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Showing posts from August, 2021

Maybe he had one too many peanut butter and fried banana sandwiches.

3000 Miles to Graceland (2001) (SPOILERS) The kind of movie that makes your average Tarantino knockoff look classy, 3000 Miles to Graceland is both aggressively unpleasant and acutely absent any virtues, either as a script or a stylistic exercise. The most baffling thing about it is how it attracted Kevin Costner and Kurt Russell, particularly since both ought to have been extra choosy at this point, having toplined expensive bombs in the previous half decade that made them significantly less bankable names. And if you’re wondering how this managed to cost the $62m reported on Wiki, it didn’t; Franchise Pictures, one of the backers, was in the business of fraudulently inflating budgets .

He must have eaten a whole rhino horn!

Fierce Creatures (1997) (SPOILERS) “ I wouldn’t have married Alyce Faye Eicheberger and I wouldn’t have made Fierce Creatures.” So said John Cleese , when industrial-sized, now-ex gourmand Michael Winner, of Winner’s Dinners , Death Wish II and You Must Be Joking! fame (one of those is a legitimate treasure, but only one) asked him what he would do differently if he could live his life again. One of the regrets identified in the response being Cleese’s one-time wife (one-time of two other one-time wives, with the present one mercifully, for John’s sake, ongoing) and the other being the much-anticipated Death Fish II , the sequel to monster hit A Fish Called Wanda. Wanda was a movie that proved all Cleese’s meticulous, focus-group-tested honing and analysis of comedy was justified. Fierce Creatures proved the reverse.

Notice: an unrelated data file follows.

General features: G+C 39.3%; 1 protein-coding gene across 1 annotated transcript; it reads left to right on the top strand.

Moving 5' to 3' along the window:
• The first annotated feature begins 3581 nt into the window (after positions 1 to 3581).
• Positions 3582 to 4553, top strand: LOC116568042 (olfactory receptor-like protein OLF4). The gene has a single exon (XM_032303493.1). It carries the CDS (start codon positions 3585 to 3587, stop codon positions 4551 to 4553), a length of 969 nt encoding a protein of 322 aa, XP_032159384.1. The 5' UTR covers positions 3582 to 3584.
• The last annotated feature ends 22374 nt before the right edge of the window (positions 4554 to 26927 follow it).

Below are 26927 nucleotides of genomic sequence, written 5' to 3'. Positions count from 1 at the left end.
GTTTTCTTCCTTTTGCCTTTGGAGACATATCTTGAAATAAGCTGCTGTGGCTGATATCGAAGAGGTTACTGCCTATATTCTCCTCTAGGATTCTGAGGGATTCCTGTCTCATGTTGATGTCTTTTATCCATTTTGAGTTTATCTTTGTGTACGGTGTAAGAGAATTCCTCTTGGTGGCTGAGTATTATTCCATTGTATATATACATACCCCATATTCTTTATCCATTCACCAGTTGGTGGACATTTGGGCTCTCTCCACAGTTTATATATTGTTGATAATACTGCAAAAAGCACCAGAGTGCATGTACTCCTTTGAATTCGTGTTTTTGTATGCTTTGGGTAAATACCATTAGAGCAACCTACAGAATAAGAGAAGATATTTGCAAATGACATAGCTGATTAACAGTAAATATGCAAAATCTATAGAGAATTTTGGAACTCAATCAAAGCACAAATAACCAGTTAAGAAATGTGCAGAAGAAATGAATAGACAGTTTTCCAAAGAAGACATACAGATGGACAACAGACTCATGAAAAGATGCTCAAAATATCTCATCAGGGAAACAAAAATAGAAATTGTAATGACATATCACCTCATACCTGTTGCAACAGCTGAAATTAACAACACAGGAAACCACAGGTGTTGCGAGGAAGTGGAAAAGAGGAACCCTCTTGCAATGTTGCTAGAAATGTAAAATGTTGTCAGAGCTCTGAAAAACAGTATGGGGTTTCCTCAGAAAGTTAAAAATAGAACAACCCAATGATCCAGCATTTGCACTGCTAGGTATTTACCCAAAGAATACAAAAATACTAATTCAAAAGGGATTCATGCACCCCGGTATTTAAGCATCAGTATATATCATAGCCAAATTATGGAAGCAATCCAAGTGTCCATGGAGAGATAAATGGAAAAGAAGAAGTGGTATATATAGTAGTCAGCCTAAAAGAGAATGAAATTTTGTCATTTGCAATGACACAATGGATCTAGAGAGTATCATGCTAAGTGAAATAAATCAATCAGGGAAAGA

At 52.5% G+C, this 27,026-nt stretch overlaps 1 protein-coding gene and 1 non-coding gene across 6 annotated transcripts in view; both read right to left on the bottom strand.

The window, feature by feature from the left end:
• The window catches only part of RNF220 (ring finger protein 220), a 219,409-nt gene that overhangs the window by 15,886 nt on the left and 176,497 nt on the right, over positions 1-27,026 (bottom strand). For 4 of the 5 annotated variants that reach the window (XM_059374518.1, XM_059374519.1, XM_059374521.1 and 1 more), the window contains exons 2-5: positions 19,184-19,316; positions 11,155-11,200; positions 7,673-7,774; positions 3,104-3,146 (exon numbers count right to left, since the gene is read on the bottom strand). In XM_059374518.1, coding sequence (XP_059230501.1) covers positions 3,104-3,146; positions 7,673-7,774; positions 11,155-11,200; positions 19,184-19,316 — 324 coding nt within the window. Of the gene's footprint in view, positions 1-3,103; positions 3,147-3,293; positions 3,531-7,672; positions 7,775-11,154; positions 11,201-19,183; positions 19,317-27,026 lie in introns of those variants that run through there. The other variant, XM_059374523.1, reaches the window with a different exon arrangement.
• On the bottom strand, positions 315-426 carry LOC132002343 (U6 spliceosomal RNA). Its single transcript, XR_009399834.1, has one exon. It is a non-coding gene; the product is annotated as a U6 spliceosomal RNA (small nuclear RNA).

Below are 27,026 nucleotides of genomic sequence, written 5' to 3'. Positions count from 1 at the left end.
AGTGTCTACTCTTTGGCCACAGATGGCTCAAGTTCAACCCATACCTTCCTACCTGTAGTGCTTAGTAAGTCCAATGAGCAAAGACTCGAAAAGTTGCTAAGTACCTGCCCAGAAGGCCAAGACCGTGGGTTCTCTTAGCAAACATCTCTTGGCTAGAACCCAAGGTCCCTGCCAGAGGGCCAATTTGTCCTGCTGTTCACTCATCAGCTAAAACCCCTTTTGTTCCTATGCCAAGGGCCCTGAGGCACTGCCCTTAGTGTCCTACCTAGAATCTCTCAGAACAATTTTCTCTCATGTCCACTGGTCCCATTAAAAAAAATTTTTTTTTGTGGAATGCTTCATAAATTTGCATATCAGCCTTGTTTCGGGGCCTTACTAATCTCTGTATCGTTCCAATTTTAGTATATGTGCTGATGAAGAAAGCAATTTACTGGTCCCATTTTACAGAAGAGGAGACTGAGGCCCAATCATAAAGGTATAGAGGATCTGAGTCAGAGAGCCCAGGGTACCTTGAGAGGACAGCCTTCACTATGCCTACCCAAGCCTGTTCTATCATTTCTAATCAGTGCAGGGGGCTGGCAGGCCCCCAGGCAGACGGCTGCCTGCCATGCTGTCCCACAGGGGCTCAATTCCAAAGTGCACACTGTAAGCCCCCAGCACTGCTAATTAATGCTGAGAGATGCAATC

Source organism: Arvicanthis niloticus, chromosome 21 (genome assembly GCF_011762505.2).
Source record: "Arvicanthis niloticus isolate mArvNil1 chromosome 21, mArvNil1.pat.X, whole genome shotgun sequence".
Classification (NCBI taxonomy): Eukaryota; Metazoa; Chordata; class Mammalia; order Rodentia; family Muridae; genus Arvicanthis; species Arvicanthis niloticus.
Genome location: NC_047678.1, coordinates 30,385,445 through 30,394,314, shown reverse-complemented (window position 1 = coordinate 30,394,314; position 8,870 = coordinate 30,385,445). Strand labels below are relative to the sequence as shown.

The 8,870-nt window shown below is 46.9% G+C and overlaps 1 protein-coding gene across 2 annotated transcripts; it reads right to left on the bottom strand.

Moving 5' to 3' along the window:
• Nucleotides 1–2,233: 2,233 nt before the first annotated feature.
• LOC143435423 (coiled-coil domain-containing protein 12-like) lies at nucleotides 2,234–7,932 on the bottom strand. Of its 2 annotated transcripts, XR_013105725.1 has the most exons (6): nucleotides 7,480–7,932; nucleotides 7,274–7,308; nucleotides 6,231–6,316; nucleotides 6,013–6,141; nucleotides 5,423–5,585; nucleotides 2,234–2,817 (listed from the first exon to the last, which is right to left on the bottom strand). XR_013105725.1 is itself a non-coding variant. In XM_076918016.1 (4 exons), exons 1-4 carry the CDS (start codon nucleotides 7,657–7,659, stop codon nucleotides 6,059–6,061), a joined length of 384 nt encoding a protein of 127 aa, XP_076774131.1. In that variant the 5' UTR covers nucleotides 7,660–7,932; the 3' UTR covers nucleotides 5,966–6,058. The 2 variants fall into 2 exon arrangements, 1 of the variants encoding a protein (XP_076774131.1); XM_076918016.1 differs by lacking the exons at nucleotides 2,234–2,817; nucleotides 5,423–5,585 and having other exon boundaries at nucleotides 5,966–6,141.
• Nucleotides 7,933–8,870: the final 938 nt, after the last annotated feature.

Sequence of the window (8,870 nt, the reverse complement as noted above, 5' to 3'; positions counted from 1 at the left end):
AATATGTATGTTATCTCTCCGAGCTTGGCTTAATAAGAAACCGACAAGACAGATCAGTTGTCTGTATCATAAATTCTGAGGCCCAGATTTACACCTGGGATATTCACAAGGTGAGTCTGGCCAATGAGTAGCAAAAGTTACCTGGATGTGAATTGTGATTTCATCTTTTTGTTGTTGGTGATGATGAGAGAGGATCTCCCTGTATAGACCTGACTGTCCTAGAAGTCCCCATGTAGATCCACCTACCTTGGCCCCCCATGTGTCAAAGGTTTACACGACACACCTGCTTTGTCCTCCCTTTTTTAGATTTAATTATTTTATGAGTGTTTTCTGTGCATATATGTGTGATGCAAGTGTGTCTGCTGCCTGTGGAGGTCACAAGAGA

You’ll never work in West Galaxy again!

Doctor Who Nightmare of Eden One of the more maligned stories in a much-maligned era of Doctor Who , Nightmare of Eden nevertheless has its staunch advocates. Outpost Gallifrey’s Shaun Lyon for one, who professed it his “ favourite Doctor Who story ever ”. It doesn’t quite reach that pinnacle for me, but I’m absolutely on the same page with regard to it being a gem. Tat Wood was also on side in About Time 4 , at a stage where the critiques were increasingly divided into Lawrence Miles prosecutions and Wood defences (switching lanes with the subsequent era). For me, it’s one of the series’ very best scripts – even those loathing the finished production begrudgingly tend to admit it has a few good ideas knocking about – and one of the most entertaining realisations thereof.

Remember. Decision. Consequence.

Day Break (2006) (SPOILERS) Day Break is the rare series that was lucky to get cancelled. And not in a mercy-killing way. It got to tell its story. Sure, apparently there were other stories. Other days to break. But would it have justified going there? Or would it have proved tantalising/reticent about the elusive reason its protagonist has to keep stirring and repeating? You bet it would. Offering occasional crumbs, and then, when it finally comes time to wrap things up, giving an explanation that satisfies no one/is a cop out/offers a hint at some nebulous existential mission better left to the viewer to conjure up on their own. Best that it didn’t even try to go there.

You absolute horror of a human being.